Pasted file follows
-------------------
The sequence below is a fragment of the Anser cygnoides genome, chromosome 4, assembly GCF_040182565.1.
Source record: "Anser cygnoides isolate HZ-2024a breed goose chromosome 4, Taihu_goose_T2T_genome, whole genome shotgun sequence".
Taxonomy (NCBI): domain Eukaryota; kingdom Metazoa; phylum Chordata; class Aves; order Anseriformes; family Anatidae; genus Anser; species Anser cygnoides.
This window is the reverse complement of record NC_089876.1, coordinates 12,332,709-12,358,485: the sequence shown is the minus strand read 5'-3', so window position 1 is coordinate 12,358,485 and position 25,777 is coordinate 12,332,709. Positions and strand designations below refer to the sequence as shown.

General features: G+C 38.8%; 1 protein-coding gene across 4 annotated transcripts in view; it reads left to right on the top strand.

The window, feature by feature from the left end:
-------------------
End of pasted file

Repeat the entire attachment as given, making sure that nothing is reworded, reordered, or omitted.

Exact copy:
The sequence below is a fragment of the Anser cygnoides genome, chromosome 4, assembly GCF_040182565.1.
Source record: "Anser cygnoides isolate HZ-2024a breed goose chromosome 4, Taihu_goose_T2T_genome, whole genome shotgun sequence".
Taxonomy (NCBI): domain Eukaryota; kingdom Metazoa; phylum Chordata; class Aves; order Anseriformes; family Anatidae; genus Anser; species Anser cygnoides.
This window is the reverse complement of record NC_089876.1, coordinates 12,332,709-12,358,485: the sequence shown is the minus strand read 5'-3', so window position 1 is coordinate 12,358,485 and position 25,777 is coordinate 12,332,709. Positions and strand designations below refer to the sequence as shown.

General features: G+C 38.8%; 1 protein-coding gene across 4 annotated transcripts in view; it reads left to right on the top strand.

The window, feature by feature from the left end: